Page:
When it comes to bullying at work, the best defense is a good offense. The most effective way to keep bullies from destroying morale and stifling productivity is to not hire them in the first place. That’s not an easy task to accomplish, however, as there is no simple question that can separate the bullies from the non-bullies in the interview process. But there are subtle ways to determine whether someone would be a good fit for your organization. There are also steps you can take to deter bullies from even applying.
Workplace bullying is a serious, widespread and all too frequently ignored problem. The most recent survey by the Workplace Bullying Institute indicated that more than one-fourth of all workers have “direct experience” with bullying at work. What’s more, companies are eager to sweep bullying under the rug instead of dealing with it directly: 72 percent of employers “deny, discount, encourage, rationalize or defend” abusive behavior.
Before and During the Interview Process
Your employment brand is the promise you make to potential employees about what your organization stands for and what it’s like to work for you. It is an encapsulation of your personality as an organization.
Make it clear in your employment brand that bullies are not welcome in your company. You can do this in several ways, including:
- Make honesty and respect part of your company’s code of conduct, and publicize this code on your website
- On social media, highlight the stories of employees who display the types of behaviors you expect from employees
- Make sure that senior executives are modeling the traits and characteristics that are expected from all employees — if bullying is tolerated at the top, it will be tolerated throughout the organization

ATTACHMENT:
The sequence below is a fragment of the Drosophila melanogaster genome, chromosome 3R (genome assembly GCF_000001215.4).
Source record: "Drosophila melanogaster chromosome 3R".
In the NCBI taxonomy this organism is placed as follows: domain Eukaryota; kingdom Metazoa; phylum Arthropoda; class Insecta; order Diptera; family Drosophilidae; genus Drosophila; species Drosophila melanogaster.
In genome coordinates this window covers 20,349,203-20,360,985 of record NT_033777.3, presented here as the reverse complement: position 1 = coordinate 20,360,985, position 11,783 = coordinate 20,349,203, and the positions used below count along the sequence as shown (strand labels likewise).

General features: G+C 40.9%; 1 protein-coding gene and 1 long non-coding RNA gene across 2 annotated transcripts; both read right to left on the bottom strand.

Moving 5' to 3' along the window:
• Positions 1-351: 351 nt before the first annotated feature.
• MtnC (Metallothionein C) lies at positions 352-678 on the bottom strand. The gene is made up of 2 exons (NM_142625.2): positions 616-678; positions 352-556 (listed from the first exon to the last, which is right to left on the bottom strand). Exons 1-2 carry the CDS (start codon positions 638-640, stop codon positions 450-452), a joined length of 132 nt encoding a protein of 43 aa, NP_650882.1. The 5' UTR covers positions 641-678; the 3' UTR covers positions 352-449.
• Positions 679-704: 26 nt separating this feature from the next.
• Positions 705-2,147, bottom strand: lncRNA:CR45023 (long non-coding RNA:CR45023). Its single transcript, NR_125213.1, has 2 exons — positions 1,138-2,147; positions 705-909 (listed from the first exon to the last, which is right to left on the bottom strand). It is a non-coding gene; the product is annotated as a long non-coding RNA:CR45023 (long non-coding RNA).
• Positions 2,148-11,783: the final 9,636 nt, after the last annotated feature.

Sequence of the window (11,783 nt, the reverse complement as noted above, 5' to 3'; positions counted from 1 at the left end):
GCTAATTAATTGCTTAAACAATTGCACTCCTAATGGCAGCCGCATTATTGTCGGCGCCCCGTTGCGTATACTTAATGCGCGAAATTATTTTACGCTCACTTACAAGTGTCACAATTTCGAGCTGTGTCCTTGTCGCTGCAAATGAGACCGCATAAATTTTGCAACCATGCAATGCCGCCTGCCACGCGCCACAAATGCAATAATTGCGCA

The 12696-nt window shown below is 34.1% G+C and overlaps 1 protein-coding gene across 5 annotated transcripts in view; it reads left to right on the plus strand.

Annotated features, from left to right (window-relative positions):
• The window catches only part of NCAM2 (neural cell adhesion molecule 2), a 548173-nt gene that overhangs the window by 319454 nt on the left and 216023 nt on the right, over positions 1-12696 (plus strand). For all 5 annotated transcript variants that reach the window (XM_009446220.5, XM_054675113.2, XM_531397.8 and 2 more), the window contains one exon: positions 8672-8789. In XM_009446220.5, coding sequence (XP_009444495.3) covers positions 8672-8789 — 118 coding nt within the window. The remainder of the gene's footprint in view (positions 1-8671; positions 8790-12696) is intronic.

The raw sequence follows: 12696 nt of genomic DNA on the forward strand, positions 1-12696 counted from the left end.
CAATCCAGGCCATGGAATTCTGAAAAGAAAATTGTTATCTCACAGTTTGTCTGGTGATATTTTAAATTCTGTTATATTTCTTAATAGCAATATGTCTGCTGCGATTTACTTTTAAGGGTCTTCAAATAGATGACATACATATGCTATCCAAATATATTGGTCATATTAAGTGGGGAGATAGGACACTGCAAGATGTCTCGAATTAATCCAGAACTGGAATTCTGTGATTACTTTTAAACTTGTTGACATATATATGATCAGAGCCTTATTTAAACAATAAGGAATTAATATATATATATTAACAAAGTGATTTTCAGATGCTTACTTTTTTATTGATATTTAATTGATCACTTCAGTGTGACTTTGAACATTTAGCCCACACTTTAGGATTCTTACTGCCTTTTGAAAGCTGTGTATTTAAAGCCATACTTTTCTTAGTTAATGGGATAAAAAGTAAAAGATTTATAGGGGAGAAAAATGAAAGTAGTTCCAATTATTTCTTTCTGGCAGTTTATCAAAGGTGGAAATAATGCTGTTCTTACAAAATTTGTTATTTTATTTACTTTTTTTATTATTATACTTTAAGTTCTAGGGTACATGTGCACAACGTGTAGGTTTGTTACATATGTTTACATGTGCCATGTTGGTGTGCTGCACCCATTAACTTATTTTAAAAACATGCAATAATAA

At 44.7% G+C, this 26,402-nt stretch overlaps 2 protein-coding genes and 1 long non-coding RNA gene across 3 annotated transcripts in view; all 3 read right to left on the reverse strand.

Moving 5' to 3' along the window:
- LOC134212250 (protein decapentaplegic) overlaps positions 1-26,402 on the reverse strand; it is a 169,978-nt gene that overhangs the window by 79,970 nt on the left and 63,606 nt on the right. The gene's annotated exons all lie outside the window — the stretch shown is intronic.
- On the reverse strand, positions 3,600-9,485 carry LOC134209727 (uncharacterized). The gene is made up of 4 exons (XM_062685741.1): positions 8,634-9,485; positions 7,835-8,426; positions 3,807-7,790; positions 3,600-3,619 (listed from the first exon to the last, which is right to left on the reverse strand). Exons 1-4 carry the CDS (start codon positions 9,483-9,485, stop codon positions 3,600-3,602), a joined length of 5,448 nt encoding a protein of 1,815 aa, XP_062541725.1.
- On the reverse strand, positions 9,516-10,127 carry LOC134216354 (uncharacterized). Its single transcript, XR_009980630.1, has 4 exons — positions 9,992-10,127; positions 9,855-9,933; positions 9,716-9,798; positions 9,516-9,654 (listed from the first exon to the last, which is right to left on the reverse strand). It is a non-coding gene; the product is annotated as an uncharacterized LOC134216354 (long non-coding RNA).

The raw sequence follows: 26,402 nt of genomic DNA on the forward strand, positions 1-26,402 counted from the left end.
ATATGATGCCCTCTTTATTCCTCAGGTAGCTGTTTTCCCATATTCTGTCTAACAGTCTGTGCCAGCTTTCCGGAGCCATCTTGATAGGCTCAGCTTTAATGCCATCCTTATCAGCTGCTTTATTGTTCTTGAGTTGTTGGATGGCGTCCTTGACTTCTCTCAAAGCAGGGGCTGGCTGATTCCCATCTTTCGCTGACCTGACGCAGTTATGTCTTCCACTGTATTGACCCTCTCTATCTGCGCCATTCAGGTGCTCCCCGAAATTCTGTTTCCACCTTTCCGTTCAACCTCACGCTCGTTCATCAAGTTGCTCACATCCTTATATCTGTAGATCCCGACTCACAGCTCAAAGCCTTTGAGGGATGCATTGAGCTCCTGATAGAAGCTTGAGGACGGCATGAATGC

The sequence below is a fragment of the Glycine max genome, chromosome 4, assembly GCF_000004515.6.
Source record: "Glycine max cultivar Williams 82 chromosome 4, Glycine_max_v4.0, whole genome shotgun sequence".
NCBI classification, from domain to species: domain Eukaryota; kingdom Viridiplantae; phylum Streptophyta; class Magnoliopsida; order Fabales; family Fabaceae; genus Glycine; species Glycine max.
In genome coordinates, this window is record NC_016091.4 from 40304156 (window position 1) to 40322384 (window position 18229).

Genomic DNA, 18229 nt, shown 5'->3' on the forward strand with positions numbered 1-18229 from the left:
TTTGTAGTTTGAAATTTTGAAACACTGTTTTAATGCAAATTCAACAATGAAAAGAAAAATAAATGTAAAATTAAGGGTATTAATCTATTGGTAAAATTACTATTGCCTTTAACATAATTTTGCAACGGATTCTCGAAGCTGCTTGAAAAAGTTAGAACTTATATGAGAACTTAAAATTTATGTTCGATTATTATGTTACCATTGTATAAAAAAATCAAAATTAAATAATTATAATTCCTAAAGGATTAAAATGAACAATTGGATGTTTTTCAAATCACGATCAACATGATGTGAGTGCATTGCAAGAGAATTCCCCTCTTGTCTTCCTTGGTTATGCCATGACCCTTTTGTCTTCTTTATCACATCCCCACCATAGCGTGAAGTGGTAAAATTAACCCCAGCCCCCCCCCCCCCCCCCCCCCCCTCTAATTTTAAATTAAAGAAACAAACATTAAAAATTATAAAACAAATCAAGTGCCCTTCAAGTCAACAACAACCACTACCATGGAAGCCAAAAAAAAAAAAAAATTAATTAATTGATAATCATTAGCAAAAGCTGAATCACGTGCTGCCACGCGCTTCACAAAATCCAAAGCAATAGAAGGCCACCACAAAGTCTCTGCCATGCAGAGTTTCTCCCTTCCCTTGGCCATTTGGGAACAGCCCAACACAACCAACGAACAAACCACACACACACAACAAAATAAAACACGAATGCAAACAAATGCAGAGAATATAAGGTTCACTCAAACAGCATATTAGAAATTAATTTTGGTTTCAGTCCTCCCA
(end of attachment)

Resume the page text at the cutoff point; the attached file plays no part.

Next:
- Have a no-tolerance policy for workplace bullying, and make it well known
In the interview process, make it very clear that the way to succeed at your organization is to work with others, not stomp on them. If an applicant believes they can’t get ahead by bullying, they’ll take their resume somewhere else.
Be Aware of Types
Bullying can be physical, but most often issues in the workplace include verbal (insults, intimidation) or social (gossip, humiliation in front of others). Being aware of the different kinds of bullies may help you weed them out earlier on. Some of these bullies are:
- Manipulators: These bullies try to get ahead by flattering anyone that promotes their agenda and stomping on everyone else. They try to control the agenda, hurt working relationships and may even steal credit for others’ efforts.
- Assassins: These bullies promote themselves by defaming and diminishing coworkers in the eyes of their peers. They often do this with forethought and malice. An assassin might be found dressing down (and embarrassing) coworkers in front of peers around a conference table.
- Gatekeepers: These are the kinds of bullies that use their relationship with a higher-up to promote their agenda and squelch other ideas. The leaders often don’t know that there is an issue because workers can’t contact them without provoking the gatekeeper’s ire.
- Inadvertent offenders: Not bullies, per se, these workers are pushy, find it hard to monitor their behavior, and have an overbearing demeanor. They come across as bullies to coworkers, who may find the behavior offensive and even hostile.
In the Interview Process
There isn’t one question that can identify who is a bully. However, there are some areas that can help determine if a candidate is willing to deviate from the norms of generally accepted office behavior. Be sure to ask questions about these topics:
In each of these areas, yes-and-no questions don’t go far enough. Look for antecedents of troubling behavior and workplace deviance by asking deep questions. You may choose to ask specific questions about management styles and conflict-handling techniques. Again, there’s no simple way to indicate that an applicant is a bully, so it’s important to ask the questions that will paint an accurate picture of the person’s tendencies and behaviors.